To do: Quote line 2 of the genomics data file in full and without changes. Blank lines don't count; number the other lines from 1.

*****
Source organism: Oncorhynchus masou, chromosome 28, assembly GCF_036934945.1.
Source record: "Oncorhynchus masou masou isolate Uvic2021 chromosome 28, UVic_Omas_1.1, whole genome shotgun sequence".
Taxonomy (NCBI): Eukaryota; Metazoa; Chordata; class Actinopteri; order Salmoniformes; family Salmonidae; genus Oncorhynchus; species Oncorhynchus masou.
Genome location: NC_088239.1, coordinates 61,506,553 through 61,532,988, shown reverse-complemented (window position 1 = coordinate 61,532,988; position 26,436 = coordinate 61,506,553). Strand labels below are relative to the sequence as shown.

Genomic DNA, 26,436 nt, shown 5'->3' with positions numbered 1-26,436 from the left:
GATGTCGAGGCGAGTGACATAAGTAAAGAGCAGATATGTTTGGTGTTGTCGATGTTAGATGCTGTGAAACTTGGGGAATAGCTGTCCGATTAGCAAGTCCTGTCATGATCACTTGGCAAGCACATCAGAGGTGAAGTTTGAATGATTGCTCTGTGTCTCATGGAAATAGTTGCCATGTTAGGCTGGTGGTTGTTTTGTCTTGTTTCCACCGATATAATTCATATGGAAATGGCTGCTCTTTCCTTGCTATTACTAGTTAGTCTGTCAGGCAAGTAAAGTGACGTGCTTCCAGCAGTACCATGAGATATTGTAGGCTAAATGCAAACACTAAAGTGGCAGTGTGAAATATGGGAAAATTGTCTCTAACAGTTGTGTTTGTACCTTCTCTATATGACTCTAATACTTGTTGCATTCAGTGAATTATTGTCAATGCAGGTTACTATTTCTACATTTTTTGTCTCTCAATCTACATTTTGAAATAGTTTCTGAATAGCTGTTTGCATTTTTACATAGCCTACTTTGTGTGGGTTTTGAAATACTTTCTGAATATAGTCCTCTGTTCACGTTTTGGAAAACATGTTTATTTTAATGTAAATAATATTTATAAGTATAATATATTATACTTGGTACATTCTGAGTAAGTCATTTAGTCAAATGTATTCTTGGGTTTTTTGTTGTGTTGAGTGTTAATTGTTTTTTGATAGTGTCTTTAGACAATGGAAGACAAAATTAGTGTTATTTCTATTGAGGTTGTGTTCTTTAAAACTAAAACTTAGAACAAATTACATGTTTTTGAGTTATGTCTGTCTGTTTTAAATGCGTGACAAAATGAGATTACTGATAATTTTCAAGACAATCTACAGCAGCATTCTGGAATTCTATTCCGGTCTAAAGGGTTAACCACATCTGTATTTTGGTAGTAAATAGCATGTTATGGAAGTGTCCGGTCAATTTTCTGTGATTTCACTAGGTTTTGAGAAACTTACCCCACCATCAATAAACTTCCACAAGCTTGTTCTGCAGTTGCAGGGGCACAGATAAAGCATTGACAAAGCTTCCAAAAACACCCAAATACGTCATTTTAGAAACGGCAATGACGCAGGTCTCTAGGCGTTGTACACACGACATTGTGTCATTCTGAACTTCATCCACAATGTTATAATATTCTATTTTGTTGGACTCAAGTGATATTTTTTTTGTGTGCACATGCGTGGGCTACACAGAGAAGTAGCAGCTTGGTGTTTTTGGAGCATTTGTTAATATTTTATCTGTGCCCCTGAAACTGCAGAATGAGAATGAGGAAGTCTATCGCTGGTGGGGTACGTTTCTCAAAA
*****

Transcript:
Source record: "Oncorhynchus masou masou isolate Uvic2021 chromosome 28, UVic_Omas_1.1, whole genome shotgun sequence".